White Privilege~A List

White Privilege: a term that makes people uncomfortable and even angry, mainly because we equate the word “privilege” with wealth, an easy life, elite family status, even celebrity.   We get highly offended if someone says we are privileged when we know that we are often working several jobs, living a modest lifestyle, doing without, and scrambling to make ends meet. We may know that our parents and grandparents were laborers, and some were even living in poverty. 

Trust me, I get it.  I’m from blue-collar folks raised in the county suburbs outside of Southeast DC.  Back in the day, I might have fought you over this.  How dare you accuse me of being privileged! 

But that’s not what White Privilege means. In this case “privilege” is an advantage.  A slight pass.  A different set of standards regarding your life in general based on your skin color alone.

It’s often invisible to you.  You may not realize it’s happening.  You may have lived your whole life under the assumption that things are fair and equal. You probably say that you don’t see color.  Everyone is the same to you.  You teach your kids that everyone is the same. And you would be incredibly wrong. 

If you know me then you know that this is a frequent topic on my social media pages and in friend groups.  It’s exhausting explaining this to people who feel they are being accused of something and attacked.  This is not an attack.  But it is the truth.  Seeing it for what it is and accepting that it is happening every day is your responsibility.

The fact is that your life experience as a White person is very different from the experience of Black people. Sometimes it’s a nuance.  Sometimes it smacks you in the face.  But it’s there.  It’s always there.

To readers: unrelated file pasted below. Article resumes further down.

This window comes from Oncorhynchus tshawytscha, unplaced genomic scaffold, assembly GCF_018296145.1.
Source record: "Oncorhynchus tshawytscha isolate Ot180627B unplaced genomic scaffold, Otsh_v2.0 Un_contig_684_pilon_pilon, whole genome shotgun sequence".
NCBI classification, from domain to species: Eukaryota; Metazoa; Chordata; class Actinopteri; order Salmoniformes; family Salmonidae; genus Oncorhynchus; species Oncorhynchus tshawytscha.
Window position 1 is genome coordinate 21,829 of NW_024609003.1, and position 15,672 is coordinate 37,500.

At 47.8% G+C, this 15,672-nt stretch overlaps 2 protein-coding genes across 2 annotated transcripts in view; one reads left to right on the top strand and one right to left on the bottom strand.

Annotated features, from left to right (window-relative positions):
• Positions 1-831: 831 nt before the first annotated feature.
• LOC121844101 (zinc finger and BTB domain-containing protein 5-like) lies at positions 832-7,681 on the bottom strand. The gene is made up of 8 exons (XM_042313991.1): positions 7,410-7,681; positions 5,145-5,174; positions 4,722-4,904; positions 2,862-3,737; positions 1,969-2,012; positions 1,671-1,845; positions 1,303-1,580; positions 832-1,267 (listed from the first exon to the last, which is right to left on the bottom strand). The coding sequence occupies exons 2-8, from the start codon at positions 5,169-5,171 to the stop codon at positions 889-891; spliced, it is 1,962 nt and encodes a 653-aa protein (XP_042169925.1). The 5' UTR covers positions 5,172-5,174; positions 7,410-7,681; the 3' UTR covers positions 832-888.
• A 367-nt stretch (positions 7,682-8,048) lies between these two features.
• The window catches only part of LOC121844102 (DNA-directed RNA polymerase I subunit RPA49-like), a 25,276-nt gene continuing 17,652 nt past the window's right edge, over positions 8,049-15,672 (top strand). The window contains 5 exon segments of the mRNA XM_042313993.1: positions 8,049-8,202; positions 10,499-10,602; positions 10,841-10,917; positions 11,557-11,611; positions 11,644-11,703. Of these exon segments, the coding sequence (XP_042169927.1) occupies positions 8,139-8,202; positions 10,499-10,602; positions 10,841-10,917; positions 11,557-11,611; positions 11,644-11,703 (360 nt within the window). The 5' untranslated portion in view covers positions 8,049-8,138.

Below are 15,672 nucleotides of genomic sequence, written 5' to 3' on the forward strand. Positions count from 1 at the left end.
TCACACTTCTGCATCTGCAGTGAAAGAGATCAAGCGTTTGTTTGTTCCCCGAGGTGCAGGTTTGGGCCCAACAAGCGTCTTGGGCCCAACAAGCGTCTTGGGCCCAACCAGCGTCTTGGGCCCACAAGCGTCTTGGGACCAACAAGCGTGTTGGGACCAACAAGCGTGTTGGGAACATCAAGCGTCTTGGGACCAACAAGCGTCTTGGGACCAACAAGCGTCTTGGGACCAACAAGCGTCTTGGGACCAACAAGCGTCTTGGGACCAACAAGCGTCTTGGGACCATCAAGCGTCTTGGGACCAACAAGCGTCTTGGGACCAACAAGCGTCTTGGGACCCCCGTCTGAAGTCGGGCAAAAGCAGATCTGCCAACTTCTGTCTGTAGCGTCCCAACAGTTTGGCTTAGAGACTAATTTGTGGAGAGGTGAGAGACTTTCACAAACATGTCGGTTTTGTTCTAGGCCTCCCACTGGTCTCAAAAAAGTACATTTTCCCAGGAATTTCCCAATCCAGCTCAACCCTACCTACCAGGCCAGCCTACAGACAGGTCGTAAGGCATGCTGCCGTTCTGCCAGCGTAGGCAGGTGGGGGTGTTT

If your skin is white, you are afforded advantages that other people aren’t.  And most of them are advantages that you aren’t even aware of. 

You didn’t earn them. 

You didn’t work hard for them.

Your parents didn’t work hard for them. 

You were born with them.

Since this is such a difficult concept for people to grasp, I have comprised a list of examples.  This is MY list. This list comes from others’ personal experiences as well as situations that I have witnessed.  It comes from incidents of racism and discrimination that have been recounted to me by friends, family, and colleagues as well as incidents well known in the media. Trust that even though this list might seem long to you, it is only a small sampling of examples.

The idea for this list was inspired by a simple conversation. My friend of over 13 years was going to stay at my house and take care of my dogs while we were away. As I handed him the keys and discussed some random things that he should be aware of with the dogs, he caught me off guard when he asked, “Will your neighbors call the police on me?”. I laughed. He’s met some of my neighbors and my community is super diverse. But he was serious. I asked, “Why would they call the police on you?” I was clueless. He replied, “They might call the police if they see a Black man going in your house or walking your dog.” And as aware of racism as I thought I was, I did not even think about that. It never occurred to me that this could even happen. But this was his reality as a Black man. This was his FIRST thought. And the fact that I NEVER have to think about something like that, that it is never my first thought, is White Privilege.

This is a list of privileges that I have living in my skin.  These are White Privileges.

In my skin…